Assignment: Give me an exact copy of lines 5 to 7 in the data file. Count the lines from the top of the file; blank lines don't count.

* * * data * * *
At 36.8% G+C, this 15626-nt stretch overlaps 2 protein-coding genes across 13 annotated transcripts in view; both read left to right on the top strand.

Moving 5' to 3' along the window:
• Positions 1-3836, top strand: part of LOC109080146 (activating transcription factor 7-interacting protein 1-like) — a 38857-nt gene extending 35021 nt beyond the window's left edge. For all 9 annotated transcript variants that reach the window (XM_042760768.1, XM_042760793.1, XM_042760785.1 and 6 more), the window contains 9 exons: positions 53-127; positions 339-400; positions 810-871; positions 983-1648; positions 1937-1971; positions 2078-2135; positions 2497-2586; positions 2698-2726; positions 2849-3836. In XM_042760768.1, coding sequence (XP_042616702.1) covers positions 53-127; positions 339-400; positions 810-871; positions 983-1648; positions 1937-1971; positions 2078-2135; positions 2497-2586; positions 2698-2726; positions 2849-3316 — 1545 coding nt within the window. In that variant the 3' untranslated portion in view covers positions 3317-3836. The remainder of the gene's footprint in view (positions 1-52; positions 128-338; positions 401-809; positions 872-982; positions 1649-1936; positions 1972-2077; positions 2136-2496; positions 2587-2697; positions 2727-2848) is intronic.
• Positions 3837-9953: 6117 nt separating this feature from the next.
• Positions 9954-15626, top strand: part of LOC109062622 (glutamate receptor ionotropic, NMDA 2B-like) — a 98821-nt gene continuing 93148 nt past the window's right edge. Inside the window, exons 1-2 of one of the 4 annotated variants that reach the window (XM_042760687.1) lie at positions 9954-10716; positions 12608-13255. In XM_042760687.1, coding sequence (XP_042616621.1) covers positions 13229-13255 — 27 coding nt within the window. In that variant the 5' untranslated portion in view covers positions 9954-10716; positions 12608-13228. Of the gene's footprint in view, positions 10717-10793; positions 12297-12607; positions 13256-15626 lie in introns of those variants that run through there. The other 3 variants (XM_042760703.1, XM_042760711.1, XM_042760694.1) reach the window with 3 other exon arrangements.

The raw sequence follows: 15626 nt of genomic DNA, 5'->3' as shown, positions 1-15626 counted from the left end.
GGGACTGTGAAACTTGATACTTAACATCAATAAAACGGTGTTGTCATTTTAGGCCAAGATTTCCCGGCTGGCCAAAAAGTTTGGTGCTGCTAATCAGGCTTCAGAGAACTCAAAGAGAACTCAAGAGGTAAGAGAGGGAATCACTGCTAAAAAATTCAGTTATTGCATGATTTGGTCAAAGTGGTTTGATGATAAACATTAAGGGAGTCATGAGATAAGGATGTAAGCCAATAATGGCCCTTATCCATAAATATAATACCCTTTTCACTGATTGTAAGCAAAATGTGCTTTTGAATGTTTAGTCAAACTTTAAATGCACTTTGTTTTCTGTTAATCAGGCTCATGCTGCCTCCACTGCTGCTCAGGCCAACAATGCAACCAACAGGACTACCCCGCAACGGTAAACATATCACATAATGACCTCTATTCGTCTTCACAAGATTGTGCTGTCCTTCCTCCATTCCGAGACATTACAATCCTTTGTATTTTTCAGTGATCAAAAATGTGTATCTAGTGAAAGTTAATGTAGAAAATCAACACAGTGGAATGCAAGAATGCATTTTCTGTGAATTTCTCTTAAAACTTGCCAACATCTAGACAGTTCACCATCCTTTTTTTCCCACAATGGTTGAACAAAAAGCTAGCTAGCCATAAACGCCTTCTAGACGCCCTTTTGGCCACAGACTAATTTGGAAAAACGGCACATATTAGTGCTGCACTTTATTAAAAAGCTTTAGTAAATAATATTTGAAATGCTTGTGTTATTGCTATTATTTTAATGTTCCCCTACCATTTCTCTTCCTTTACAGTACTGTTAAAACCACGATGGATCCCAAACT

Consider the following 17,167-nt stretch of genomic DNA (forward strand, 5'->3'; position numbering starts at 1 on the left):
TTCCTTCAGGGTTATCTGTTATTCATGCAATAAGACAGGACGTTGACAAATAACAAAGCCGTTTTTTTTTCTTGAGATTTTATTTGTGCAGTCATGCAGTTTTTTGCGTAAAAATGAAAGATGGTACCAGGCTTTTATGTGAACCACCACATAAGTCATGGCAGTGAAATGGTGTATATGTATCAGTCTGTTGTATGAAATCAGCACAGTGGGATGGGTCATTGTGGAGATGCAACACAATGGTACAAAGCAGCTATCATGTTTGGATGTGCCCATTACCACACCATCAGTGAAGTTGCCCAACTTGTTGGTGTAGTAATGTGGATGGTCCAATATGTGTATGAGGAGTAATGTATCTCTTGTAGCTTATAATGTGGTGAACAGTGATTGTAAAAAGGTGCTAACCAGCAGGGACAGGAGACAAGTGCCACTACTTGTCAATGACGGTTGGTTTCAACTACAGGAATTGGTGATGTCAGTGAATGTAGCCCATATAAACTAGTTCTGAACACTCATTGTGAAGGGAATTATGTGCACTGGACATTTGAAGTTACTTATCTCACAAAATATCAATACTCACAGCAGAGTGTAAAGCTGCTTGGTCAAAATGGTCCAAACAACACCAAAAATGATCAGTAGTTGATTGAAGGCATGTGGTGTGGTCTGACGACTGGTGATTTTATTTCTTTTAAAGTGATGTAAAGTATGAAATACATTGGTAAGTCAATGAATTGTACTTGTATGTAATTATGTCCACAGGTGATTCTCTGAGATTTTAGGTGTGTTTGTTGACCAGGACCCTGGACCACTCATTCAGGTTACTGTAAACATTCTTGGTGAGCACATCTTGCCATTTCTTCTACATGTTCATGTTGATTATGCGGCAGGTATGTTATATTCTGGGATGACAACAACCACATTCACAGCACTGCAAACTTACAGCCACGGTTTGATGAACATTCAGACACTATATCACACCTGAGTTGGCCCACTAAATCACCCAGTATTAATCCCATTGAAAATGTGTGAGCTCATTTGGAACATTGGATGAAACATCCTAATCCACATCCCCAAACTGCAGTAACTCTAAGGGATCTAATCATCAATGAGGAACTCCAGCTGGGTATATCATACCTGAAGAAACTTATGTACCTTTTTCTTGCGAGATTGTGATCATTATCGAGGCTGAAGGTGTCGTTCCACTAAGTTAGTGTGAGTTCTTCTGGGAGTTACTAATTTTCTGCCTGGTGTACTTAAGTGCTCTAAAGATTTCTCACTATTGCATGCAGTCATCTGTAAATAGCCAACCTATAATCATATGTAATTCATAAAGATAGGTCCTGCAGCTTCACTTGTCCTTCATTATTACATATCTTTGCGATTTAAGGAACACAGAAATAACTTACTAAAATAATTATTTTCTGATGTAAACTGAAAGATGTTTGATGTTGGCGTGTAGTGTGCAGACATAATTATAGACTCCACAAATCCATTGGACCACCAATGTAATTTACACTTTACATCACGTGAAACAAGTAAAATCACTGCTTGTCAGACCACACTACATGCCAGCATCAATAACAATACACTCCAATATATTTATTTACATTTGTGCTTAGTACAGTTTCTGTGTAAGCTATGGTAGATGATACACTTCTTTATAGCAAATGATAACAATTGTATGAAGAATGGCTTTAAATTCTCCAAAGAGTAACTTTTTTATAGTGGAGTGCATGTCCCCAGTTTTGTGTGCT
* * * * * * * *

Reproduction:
• Positions 9954-15626, top strand: part of LOC109062622 (glutamate receptor ionotropic, NMDA 2B-like) — a 98821-nt gene continuing 93148 nt past the window's right edge. Inside the window, exons 1-2 of one of the 4 annotated variants that reach the window (XM_042760687.1) lie at positions 9954-10716; positions 12608-13255. In XM_042760687.1, coding sequence (XP_042616621.1) covers positions 13229-13255 — 27 coding nt within the window. In that variant the 5' untranslated portion in view covers positions 9954-10716; positions 12608-13228. Of the gene's footprint in view, positions 10717-10793; positions 12297-12607; positions 13256-15626 lie in introns of those variants that run through there. The other 3 variants (XM_042760703.1, XM_042760711.1, XM_042760694.1) reach the window with 3 other exon arrangements.

The raw sequence follows: 15626 nt of genomic DNA, 5'->3' as shown, positions 1-15626 counted from the left end.
GGGACTGTGAAACTTGATACTTAACATCAATAAAACGGTGTTGTCATTTTAGGCCAAGATTTCCCGGCTGGCCAAAAAGTTTGGTGCTGCTAATCAGGCTTCAGAGAACTCAAAGAGAACTCAAGAGGTAAGAGAGGGAATCACTGCTAAAAAATTCAGTTATTGCATGATTTGGTCAAAGTGGTTTGATGATAAACATTAAGGGAGTCATGAGATAAGGATGTAAGCCAATAATGGCCCTTATCCATAAATATAATACCCTTTTCACTGATTGTAAGCAAAATGTGCTTTTGAATGTTTAGTCAAACTTTAAATGCACTTTGTTTTCTGTTAATCAGGCTCATGCTGCCTCCACTGCTGCTCAGGCCAACAATGCAACCAACAGGACTACCCCGCAACGGTAAACATATCACATAATGACCTCTATTCGTCTTCACAAGATTGTGCTGTCCTTCCTCCATTCCGAGACATTACAATCCTTTGTATTTTTCAGTGATCAAAAATGTGTATCTAGTGAAAGTTAATGTAGAAAATCAACACAGTGGAATGCAAGAATGCATTTTCTGTGAATTTCTCTTAAAACTTGCCAACATCTAGACAGTTCACCATCCTTTTTTTCCCACAATGGTTGAACAAAAAGCTAGCTAGCCATAAACGCCTTCTAGACGCCCTTTTGGCCACAGACTAATTTGGAAAAACGGCACATATTAGTGCTGCACTTTATTAAAAAGCTTTAGTAAATAATATTTGAAATGCTTGTGTTATTGCTATTATTTTAATGTTCCCCTACCATTTCTCTTCCTTTACAGTACTGTTAAAACCACGATGGATCCCAAACT